Two forces opposed each other in 17th century England over a range of cultural, religious and political issues. One group, members of royalty or royal sympathizers, supported the reign of Charles I. The other group consisted of deeply religious people who were mostly middle class and sympathetic to a Puritan form of Protestantism. Most, but not all, 17th century English poets wrote from the perspective of one of these two groups. The royalists were known as "Cavalier poets," and the religious poets were referred to as "Metaphysical poets. "
The Principal Players
The best-known Metaphysical poets are John Donne, George Herbert, Richard Crashaw and Andrew Marvell. John Milton, the author of "Paradise Lost," is sometimes included in the ranks of Metaphysical poets and at other times is specifically excluded. The principal Cavalier poets are Sir John Suckling, Robert Herrick, Thomas Carew and Richard Lovelace.
Origins of Metaphysical Poetry
The Metaphysical poets were all influenced by the Elizabethans, Shakespeare among them, even though Shakespeare's preeminence among Elizabethans was not assured in the 17th century. Thomas Sackville, Edmund Spenser, Sir Philip Sydney and playwright Christopher Marlowe were equally influential. Elizabethan poetry tended toward grand subject matter, such as Spenser's epic recasting of the English roundtable legends in "The Faerie Queene." Elizabethan poetry was often lyrical and expansive in tone, with elaborate metaphors cast in iambic pentameter, the 10-beat verse form perfected by Shakespeare.
Characteristics of Metaphysical Poetry
In Metaphysical poetry, the Elizabethan attraction to important subjects turned toward spirituality and the religious experience, with an emphasis on man's relationship with God, mortality and our shared humanity, as in Donne's famous poetic meditation, which begins, "No man is an island / Entire of itself, / Every man is a piece of the continent, / A part of the main." The Metaphysical conceit that employs extended metaphor and elaborate wordplay is evident here. The poem continues to explore the geographical metaphor through all but the final two lines: "And therefore never send to know for whom the bell tolls; / It tolls for thee." The abrupt tonal shift from geographic metaphors to the direct address to the reader is further emphasized by the concluding line's abrupt warning. The irregularity of the versification scheme -- the abrupt tonal shifts, the argumentative ending and the elaborate use of metaphor -- all characterize Metaphysical poetry.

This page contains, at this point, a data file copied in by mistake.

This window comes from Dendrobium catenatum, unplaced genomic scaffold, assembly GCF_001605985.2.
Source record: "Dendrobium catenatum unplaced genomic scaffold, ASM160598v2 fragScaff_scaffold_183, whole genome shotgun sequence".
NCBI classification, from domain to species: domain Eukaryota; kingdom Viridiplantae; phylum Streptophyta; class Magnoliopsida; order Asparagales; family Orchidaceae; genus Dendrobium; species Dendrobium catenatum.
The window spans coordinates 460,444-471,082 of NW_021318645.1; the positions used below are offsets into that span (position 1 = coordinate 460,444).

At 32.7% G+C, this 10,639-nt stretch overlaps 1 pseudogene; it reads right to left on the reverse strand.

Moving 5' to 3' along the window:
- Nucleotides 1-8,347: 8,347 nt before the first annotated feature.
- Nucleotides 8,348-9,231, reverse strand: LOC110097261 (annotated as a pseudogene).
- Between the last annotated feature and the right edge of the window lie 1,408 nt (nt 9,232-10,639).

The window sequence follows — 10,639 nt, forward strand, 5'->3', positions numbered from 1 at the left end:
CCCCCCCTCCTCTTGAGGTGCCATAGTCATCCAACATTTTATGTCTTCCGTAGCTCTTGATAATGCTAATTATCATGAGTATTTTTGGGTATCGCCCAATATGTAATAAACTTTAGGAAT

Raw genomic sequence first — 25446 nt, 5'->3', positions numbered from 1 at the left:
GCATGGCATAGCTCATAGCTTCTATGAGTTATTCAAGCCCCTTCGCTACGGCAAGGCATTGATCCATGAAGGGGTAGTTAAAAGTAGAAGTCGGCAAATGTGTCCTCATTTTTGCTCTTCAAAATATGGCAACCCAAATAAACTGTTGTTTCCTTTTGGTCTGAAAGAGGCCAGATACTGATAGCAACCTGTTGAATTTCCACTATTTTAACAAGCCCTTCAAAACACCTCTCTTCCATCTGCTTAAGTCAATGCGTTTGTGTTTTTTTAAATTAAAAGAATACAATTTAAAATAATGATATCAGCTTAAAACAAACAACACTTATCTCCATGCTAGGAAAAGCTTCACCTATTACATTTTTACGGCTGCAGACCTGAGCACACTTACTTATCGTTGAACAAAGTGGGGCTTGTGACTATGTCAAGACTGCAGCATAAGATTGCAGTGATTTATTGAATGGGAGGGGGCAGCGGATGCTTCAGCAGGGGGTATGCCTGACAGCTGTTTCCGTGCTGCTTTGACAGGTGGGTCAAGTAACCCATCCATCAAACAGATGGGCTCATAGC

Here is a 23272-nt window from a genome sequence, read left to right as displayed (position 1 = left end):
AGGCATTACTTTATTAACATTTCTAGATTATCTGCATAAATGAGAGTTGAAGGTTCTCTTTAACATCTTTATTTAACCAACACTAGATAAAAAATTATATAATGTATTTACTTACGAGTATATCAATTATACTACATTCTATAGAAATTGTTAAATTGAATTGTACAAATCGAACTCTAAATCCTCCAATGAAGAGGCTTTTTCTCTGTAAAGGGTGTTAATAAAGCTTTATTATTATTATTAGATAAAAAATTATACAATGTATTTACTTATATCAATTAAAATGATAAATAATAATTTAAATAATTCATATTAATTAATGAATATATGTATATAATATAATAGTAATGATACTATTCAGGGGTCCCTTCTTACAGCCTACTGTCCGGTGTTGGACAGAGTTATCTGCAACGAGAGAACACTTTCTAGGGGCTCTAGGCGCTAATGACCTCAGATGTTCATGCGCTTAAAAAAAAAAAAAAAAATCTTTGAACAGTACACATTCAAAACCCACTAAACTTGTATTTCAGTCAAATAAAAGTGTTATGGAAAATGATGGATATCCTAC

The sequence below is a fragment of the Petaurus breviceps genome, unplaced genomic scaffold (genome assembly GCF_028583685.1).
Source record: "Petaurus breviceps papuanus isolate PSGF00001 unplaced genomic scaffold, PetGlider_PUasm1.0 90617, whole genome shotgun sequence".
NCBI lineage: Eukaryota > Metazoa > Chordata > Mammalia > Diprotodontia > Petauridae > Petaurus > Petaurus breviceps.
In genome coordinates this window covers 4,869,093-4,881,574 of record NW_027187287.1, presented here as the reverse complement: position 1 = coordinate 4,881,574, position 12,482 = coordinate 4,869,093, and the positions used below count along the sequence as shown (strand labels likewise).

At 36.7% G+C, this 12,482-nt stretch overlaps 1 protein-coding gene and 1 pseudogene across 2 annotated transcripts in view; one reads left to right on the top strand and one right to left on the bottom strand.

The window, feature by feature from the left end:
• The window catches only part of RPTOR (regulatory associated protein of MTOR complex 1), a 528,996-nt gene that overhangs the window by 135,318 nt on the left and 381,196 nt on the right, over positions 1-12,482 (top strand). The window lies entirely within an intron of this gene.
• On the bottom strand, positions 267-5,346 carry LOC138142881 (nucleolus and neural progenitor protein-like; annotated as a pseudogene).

Origins and Characteristics of Cavalier Poetry
Elizabethan court poet Ben Jonson influenced the Cavaliers, whose poetry is secular, sometimes profane and sexually frank. Subject occupations were often relatively mundane, although heartfelt, as in Andrew Marvell's plea "To His Coy Misstreses," which begins, "Had we but world enough and time, / This coyness, lady, were no crime. / We would sit down, and think which way / To walk, and pass our long love’s day." Cavalier poetry is generally stylistically simpler than the best Metaphysical poetry: Marvell's poem is arranged in rhyming couplets of iambic tetrameter -- eight beats alternating between unstressed and stressed syllables, a form also used by Ben Johnson. The poems are often clever and less often deep -- in part a reaction to the seriousness of the Metaphysicals. Poets of both schools, however, shared a frank love of rich and lyrical language, and both built in various ways on the formal achievements of the Elizabethans.